In those states that have a high regard for the sanctity of contract, a wellcrafted waiver of reliance provision can effectively eliminate the specter of a buyer’s post-closing fraud claim based upon alleged extra-contractual representations of the seller or its agents. But undefined “fraud carveouts” continue to find their way into acquisition agreements notwithstanding these otherwise well-crafted waiver of reliance provisions. An undefined fraud carve-out threatens to undermine not only the waiver of reliance provision, but also the contractual cap on indemnification that was otherwise stated to be the exclusive remedy for the representations and warranties that were set forth in the contract. Practitioners continue to exhibit a limited appreciation of the many meanings of the term “fraud” and the extent to which a generalized fraud carve-out can potentially expand the universe of claims and remedies that can be brought outside the remedies specifically bargained-for under the parties’ written agreement. Given the frequent insistence upon (and continued acceptance by many of) undefined fraud carve-outs, and recent court decisions that bring the undefined fraud carve-out issue into focus, this article will examine the various (and sometimes surprising) meanings of the term “fraud”, and the resulting danger of generalized fraud carveouts, and will propose some possible responses to the buyer who insists upon including the potentially problematic phrase “except in the case of fraud” as an exception to the exclusive remedy provision of an acquisition agreement.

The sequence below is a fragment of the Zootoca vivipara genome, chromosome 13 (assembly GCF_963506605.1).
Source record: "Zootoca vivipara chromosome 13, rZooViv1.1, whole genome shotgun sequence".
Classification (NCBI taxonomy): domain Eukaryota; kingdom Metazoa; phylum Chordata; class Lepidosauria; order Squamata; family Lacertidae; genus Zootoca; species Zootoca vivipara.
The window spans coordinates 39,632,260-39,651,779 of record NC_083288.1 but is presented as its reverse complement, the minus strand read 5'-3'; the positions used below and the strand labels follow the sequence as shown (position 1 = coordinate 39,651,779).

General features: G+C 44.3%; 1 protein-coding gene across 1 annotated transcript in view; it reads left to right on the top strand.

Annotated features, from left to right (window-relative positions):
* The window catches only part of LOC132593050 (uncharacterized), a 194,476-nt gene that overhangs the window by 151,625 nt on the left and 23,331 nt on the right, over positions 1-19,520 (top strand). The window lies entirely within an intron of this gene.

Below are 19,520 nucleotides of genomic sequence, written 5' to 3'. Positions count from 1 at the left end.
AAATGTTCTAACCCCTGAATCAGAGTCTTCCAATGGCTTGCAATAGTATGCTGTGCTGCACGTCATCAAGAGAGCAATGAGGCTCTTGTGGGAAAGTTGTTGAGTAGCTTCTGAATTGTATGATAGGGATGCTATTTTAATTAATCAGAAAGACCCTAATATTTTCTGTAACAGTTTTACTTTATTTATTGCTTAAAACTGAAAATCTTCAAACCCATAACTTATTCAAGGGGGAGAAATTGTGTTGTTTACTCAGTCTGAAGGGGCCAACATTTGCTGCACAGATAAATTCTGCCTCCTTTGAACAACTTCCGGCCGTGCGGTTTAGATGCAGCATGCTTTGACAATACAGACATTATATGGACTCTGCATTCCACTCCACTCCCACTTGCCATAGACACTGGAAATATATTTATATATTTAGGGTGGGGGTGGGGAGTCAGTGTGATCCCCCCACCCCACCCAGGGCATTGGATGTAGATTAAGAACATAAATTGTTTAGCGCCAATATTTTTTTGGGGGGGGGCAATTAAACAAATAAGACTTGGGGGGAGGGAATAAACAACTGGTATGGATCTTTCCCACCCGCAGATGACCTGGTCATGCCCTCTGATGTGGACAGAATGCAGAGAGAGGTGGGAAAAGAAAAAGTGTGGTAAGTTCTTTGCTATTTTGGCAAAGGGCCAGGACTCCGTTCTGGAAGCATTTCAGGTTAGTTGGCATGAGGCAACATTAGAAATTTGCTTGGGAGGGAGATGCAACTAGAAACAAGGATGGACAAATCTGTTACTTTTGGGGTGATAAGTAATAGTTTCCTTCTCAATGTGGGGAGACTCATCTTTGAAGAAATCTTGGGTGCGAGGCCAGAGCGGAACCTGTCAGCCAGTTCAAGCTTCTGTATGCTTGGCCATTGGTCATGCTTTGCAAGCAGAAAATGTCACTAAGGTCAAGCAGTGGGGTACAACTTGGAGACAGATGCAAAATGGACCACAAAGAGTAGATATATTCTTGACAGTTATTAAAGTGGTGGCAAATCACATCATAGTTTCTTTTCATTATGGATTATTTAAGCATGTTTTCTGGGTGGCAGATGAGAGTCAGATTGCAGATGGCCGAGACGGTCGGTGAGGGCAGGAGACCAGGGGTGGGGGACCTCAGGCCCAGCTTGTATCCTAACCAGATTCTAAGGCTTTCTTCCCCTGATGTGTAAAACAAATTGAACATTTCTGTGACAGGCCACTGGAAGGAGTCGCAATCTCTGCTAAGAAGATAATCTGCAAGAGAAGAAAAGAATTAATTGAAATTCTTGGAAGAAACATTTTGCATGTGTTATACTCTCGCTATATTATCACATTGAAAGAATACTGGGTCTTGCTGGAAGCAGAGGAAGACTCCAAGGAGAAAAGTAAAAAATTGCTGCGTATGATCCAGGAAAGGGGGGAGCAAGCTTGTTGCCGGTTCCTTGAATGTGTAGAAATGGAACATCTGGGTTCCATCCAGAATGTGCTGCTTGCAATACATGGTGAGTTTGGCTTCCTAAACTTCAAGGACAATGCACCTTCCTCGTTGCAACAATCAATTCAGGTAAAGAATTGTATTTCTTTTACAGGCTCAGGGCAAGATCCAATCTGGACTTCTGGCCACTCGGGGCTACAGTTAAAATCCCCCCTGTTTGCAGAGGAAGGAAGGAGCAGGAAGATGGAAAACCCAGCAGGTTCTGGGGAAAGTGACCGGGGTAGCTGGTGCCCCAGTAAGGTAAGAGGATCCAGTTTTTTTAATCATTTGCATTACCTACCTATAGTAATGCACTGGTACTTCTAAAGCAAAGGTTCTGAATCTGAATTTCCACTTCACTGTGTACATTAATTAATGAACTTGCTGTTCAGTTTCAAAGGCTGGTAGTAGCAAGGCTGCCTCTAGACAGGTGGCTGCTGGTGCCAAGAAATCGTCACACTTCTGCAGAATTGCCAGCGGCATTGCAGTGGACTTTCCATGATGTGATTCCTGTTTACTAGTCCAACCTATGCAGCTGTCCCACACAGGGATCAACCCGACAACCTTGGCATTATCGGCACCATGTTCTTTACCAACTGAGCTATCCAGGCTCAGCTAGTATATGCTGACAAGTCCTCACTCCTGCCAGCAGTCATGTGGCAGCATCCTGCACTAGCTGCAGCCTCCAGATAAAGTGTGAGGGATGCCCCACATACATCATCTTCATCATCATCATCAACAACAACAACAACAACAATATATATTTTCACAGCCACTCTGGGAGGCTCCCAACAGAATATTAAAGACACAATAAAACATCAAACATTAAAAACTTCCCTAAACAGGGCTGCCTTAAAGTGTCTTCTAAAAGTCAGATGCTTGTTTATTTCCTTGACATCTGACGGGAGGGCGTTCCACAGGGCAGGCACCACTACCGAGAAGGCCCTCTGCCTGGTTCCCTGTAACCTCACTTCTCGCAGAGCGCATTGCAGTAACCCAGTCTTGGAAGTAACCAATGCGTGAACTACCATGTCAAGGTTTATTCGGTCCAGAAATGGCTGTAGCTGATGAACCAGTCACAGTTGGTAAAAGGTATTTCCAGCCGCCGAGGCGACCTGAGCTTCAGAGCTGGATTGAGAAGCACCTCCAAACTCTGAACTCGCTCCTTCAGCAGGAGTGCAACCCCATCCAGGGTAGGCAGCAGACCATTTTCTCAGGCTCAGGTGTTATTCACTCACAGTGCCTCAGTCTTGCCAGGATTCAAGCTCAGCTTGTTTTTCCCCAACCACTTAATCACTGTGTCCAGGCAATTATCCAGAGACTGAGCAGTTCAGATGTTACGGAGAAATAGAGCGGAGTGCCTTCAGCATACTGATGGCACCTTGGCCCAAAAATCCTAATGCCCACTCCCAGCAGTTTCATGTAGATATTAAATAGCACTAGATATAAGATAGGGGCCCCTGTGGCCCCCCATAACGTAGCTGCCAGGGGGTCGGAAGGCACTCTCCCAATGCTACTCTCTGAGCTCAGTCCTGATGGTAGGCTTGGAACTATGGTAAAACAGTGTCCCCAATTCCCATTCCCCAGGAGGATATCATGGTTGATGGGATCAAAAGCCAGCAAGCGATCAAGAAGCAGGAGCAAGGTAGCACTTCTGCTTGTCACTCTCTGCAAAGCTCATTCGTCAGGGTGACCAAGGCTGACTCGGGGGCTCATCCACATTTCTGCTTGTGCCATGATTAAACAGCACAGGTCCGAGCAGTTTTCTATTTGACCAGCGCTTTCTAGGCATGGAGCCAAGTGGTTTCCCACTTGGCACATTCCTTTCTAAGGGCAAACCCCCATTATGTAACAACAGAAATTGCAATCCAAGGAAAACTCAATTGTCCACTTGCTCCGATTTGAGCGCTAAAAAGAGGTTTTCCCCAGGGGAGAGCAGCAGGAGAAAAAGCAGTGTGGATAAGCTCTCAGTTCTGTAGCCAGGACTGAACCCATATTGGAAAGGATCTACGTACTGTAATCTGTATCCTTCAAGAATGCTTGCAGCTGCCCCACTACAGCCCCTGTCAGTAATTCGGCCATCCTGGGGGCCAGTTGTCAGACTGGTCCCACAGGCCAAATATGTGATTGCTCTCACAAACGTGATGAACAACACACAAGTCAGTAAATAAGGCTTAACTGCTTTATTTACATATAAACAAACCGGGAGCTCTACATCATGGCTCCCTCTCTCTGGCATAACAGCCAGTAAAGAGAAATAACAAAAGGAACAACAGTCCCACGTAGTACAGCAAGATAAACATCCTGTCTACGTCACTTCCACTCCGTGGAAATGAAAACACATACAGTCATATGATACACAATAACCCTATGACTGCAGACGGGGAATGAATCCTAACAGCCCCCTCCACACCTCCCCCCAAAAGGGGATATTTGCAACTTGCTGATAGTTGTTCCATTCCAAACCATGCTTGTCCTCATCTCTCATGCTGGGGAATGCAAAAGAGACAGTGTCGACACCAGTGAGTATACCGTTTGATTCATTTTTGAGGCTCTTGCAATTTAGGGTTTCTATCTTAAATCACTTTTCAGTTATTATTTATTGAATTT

An Overview of the General Counsel’s Decision Making on Dispute-Resolution Strategies in Complex Business Transactions
E. Norman Veasey and Grover C. Brown; 70(2): 407-436 (Spring 2015)